Then, when the English and Scottish began to cross the Atlantic, they brought this commemoration of shocking crimes with them. When they settled along the Appalachians, the European murder ballad became a bedrock of the American folk tradition. You can hear it in popular songs like “Long Black Veil,” “Pretty Polly” and “Delia’s Gone”:

Murder ballads tell a wide variety of tragic tales, but they have a few things in common: They’re stories, first and foremost, and at the heart of the story is a transgression, most often made by a woman. She’s done something society deems untoward, she’s cheated, flirted, stayed out too late, or simply didn’t return a man’s favor.

Then there’s the tone. Murder ballads are haunting and mournful, of course, but there’s this added level of creepiness when a story of a gruesome death is being told in harmony, sweetly, or almost crooning, like Johnny Cash did.

As for our murder ballad, “In the Pines” has its own collection of lyrical calling cards, which first start come together in 1926, when a banjoist named Dock Walsh makes the first commercial recording of the song. Right off the bat he introduces us to one of the key elements of the song—the pines.

“In the pines, in the pines, where the sun never shines and I shiver when the cold wind blows.”

Another element is the train—a mysteriously long train.

“The longest train I ever saw went down that Georgie line. The engine it stopped at a six-miles post, the cabin it never left town.”

But Walsh’s version also includes those murder ballad elements like, a transgression and confrontation:

“Now darlin, now darlin don’t tell me no lie, where did you stay last night?”

And then, an act of violence:

“The train run back back one mile from town and killed my girl, you know. Her head was caught in the driver’s wheel, her body I never could find.”

Not all of the versions of this song will include all of these elements. Artists in the decades to come will pick and choose depending on the story they want to tell or the mood they want to evoke. But the pines—that cold dark wilderness—will become the most common refrain that ties all the various versions together.

“I think the pines symbolizes a wilderness,” says Elizabeth DiSavino, a professor of music at Brea College in Kentucky. A place where a person has left to be by themselves to face what they are and what they have done.”

It’s in the 1940s, that the song really starts to put down roots with two major, influential and lasting renditions of “In the Pines” by two very important artists. First, is Bill Monroe—a Kentucky man, a mandolin player and singer-songwriter who would become known as the Father of Bluegrass. In 1941 Monroe records a version of “In the Pines” with his band The Bluegrass Boys.

I would call that recording a pre-bluegrass era recording,” DiSavino says. “You know by that point Monroe was playing concerts and selling records and he was kind of a big deal in early country music.”

In Monroe’s version, there’s actually no mention of death or violence, so it eschews the murder ballad elements of its predecessors and becomes a bit lighter and sweeter in tone. But it retains that sad and haunting quality thanks to the high harmonies of Monroe and the Bluegrass Boys telling this tale about the enigmatic train that takes his love away.

What’s more country than a heartbreak song,” she says. “I think that’s very much in character of the kinds of songs that Bill Monroe sang and became a part of the bluegrass repertoire.”

The other pivotal musician for this song is the great early 20 th -century folk and blues musician Lead Belly. Lead Belly was playing music and gaining a reputation in Louisiana and Texas in the early 1900s. But his music really got a wider audience after he met the folklorist Alan Lomax in the 1930s.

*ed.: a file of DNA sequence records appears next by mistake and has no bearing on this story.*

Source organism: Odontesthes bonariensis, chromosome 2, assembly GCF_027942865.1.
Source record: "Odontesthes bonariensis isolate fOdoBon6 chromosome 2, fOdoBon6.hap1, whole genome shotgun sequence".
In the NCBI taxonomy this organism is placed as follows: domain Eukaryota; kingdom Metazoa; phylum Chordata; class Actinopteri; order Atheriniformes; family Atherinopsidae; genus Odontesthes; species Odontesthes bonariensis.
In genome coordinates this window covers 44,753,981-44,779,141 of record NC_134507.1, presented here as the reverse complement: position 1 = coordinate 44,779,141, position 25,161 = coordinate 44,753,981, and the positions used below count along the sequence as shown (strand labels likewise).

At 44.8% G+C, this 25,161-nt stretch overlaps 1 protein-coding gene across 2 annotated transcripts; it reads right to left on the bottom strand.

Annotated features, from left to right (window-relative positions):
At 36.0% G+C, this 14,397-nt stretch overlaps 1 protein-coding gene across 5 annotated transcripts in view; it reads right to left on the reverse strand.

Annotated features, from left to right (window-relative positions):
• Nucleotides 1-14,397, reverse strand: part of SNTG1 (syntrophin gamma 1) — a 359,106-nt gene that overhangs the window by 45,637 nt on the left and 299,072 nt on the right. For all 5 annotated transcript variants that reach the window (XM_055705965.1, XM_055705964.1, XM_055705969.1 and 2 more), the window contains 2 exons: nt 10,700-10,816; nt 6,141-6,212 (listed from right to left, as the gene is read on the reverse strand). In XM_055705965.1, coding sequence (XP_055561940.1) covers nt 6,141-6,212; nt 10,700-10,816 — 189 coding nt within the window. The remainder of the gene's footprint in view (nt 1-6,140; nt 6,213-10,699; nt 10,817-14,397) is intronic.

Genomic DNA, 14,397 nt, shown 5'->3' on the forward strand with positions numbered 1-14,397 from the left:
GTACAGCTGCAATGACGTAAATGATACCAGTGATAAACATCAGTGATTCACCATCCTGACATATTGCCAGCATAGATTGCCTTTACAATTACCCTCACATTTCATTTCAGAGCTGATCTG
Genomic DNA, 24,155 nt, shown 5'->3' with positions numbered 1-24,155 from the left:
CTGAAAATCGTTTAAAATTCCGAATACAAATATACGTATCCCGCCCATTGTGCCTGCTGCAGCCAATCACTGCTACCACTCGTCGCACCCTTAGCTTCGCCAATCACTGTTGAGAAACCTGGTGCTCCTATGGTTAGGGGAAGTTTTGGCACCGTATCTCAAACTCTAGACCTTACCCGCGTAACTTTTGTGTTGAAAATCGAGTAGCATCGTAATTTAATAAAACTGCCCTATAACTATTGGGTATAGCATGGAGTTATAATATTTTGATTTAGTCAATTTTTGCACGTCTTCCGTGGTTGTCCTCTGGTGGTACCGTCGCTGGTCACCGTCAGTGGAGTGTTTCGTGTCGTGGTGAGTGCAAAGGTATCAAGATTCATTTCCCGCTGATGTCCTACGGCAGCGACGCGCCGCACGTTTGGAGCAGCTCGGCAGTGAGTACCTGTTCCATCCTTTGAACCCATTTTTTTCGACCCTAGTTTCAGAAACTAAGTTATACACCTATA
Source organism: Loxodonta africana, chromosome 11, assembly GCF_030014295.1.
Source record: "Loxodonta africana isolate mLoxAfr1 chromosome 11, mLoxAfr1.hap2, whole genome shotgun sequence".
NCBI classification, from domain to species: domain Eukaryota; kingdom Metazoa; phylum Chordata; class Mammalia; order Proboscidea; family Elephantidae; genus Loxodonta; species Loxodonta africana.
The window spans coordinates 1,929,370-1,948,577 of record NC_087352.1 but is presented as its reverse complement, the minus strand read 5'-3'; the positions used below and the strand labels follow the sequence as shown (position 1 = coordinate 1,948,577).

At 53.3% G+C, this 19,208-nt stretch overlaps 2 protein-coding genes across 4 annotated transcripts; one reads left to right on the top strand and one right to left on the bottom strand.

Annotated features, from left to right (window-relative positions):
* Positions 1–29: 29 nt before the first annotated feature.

Alan Lomax toted Lead Belly around to society people in New York,” DiSavino says. “You can see in videos he’s singing to these ladies in pink chiffon gowns and he’s got this face like these people really want me to sing this here?”

In 1944, in New York, Lead Belly records the first of at least a half-dozen versions of “In the Pines,” which he most often calls “Where Did You Sleep Last Night,” or “Black Girl,” or “Black Gal.”

He found this song and reinterpreted it and made it his own,” she says. “He sort of blues-ified it.”

In his versions, Lead Belly leans into the darkness of the song. That bluesified effect gives the song a creepier feel, like something’s not right. It’s also, musically bare. It’s just his voice and his guitar. It’s lonely. In his song, Lead Belly addresses either “my girl” or “black girl,” probably depending on the white or black audiences he was singing to at the time. And, lyrically, he does away with the train entirely. Instead, Lead Belly focuses on the confrontation and the murder.

Lead Belly lead a violent life,” she says. “He was in jail for murder. This is very in character to sing a song about violence and murder.”

The Lead Belly version he’s very much to my mind emphasizing the love gone wrong,” says music critic and professor Eric Weisbard. “And the sense of being in the pines as being alienated from love and alienated from life that way.”

From this moment on, the versions of “In the Pines” follow either Monroe—a tender, high-lonesome country/bluegrass song about a mysterious train and a heartbreak—or Lead Belly, a musically stark and lyrically bleak murder ballad that emphasizes isolation and death. And you can actually see a pattern emerge over time, with each subsequent decade, each generation picking a tradition for themselves.

In the latest episode of Studio 360 (which along with being a public-radio show is a Slate podcast), producer Lauren Hansen tells the long, rich musical and social history of a great old American song, before and after Kurt Cobain and Nirvana took a turn at making it theirs. This includes speaking with musicians Bill Callahan and Fantastic Negrito, who both covered the song.

To hear a full audio version, listen to this episode of Studio 360 below. The story begins at 26:00, with an introduction from host Kurt Andersen. You can also subscribe and listen to the show on Apple Podcasts.

Watch the video: Kurt Cobain - All Apologies Documentary (July 2022).